Led Zeppelin.plane.73

Just when you think you are kicking ass, really doing well or doing it “Like A Boss” someone comes along and does something similar and, in your mind, does it better. Takes the fun right out of it.

You can bet your entire collection of vintage Les Pauls that there is, without a doubt, someone who’s a better guitar player than you are. You can also wager your vast array of bitchin’ outboard recording gear collected over the years of studios going out of business that there is a kid somewhere, probably in his parents basement in Canada, that is a better music producer than you are. There are people with more Instagram followers, Twitter re-Tweeters and Facebook likers than you. And it doesn’t matter how much money you are making, how much credit you are getting or even how many awards you are receiving, you can always compare yourself to others. Doesn’t matter what you are measuring there will always be someone with more –and someone with less for that matter. Or how about this little mind-freak; sometimes you have more and other times you have less. So it depends on WHEN you are comparing that makes the difference.

Just because something can be correlated, observed or calculated doesn’t necessarily mean its valuable or even important. It might be more necessary to figure out what you need to change to accomplish where you are headed. Provided, of course, that you even know where you are headed. Therein lies the major point; the only comparison that really matters is comparing your work with what you are really capable of. And you might not know what you are really capable of. The only way to know what you are capable is to fail. The person who fails the most will absolutely win. But, you have to be good enough to keep playing.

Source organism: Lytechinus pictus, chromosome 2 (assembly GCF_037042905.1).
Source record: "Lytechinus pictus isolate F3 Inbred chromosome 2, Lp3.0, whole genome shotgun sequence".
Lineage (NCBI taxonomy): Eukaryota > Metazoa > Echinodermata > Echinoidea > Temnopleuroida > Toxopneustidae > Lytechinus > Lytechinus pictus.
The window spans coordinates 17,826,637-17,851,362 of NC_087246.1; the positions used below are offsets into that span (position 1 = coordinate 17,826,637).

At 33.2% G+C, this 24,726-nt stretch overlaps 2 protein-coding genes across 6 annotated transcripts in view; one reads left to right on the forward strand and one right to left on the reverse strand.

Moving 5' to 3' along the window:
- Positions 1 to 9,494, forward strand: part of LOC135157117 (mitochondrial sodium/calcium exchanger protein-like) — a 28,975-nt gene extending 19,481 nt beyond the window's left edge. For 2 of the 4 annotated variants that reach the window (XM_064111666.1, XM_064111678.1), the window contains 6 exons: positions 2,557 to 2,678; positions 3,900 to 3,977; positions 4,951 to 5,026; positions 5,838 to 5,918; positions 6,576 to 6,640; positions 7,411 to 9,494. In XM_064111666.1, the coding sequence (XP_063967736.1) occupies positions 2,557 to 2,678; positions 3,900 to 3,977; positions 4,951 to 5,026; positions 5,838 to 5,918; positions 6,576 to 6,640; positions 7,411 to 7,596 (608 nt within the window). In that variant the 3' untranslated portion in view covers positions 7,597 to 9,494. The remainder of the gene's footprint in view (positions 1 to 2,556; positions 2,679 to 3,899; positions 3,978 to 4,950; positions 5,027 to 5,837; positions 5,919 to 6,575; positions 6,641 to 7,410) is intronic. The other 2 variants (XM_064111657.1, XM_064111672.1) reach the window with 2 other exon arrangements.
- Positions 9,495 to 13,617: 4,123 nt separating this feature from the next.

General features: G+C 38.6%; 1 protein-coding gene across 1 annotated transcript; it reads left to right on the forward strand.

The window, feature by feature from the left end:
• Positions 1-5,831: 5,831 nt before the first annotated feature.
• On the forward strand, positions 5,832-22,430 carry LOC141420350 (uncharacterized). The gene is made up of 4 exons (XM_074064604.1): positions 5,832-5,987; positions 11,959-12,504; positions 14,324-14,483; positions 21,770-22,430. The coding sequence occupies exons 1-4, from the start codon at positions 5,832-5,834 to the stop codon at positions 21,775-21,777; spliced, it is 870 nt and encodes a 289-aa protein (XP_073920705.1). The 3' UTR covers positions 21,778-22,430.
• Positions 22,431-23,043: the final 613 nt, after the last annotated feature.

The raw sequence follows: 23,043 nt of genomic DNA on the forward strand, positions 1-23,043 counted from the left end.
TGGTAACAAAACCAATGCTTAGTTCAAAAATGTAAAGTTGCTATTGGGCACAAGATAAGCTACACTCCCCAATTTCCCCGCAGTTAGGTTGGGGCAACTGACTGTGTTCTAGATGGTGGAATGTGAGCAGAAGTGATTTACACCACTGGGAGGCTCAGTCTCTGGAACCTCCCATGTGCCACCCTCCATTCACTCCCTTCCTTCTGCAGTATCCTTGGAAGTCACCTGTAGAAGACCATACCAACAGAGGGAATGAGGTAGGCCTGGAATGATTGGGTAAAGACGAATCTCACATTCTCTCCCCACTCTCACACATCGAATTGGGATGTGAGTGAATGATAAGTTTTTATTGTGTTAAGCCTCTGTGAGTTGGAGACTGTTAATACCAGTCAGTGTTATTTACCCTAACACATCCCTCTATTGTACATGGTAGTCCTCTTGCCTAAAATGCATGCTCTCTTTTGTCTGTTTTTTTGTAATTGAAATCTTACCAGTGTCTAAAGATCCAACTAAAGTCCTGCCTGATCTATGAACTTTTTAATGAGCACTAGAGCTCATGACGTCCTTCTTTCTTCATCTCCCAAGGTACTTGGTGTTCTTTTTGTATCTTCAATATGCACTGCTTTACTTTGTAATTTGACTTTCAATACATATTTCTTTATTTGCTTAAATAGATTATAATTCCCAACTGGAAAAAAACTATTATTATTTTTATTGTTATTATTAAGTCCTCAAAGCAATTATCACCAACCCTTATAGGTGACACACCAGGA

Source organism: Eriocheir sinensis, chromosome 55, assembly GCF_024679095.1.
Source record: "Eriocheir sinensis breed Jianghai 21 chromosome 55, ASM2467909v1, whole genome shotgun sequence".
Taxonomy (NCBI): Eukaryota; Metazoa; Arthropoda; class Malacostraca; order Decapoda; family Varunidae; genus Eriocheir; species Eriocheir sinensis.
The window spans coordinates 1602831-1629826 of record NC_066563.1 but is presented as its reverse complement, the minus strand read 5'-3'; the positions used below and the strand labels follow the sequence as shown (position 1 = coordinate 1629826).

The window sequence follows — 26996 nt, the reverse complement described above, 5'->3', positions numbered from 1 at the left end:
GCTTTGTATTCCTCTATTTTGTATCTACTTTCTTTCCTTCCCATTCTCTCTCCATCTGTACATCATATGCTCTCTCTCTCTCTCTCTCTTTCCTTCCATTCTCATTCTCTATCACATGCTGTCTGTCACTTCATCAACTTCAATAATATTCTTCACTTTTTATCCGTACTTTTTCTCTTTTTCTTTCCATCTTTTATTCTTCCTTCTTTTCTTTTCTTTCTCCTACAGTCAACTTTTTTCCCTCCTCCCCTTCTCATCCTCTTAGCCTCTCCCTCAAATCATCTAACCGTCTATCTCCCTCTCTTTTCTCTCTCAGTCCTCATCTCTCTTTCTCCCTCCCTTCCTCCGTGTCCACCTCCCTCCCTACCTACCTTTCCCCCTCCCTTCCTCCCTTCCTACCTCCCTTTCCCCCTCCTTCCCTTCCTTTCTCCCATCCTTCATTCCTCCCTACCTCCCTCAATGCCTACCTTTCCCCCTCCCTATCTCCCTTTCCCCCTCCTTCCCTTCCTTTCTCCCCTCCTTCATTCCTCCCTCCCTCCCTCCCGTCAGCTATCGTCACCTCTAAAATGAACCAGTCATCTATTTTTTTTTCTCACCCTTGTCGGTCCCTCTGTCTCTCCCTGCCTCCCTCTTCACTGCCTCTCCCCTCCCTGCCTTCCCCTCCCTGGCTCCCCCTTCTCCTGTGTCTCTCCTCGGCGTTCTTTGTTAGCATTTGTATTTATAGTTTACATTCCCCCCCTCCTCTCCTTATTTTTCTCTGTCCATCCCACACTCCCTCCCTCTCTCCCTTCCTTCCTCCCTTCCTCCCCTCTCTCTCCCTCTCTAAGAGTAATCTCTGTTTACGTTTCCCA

So, who cares what anyone else is doing? Well for one, me. I have always compared what I was doing to what was, I believed, the standard. Until I realized that my weaknesses were actually my strengths. In the spirit of competitiveness, I am not revealing what my weaknesses are. I know what they are and it only matters to me. But, that’s how I realized that the fun went right out of it as soon as I tried to compare what I was doing to what anyone else was doing. There was some value in being inspired by stuff that you recognize as being great. The difference now is that when I hear something I think is great I can dig it for what it is without being intimidated by how fabulous it is. Maturity is a marvelous thing. It took me a long time to realize that inspiration was a great commodity and comparison took the fucking fun right out of it.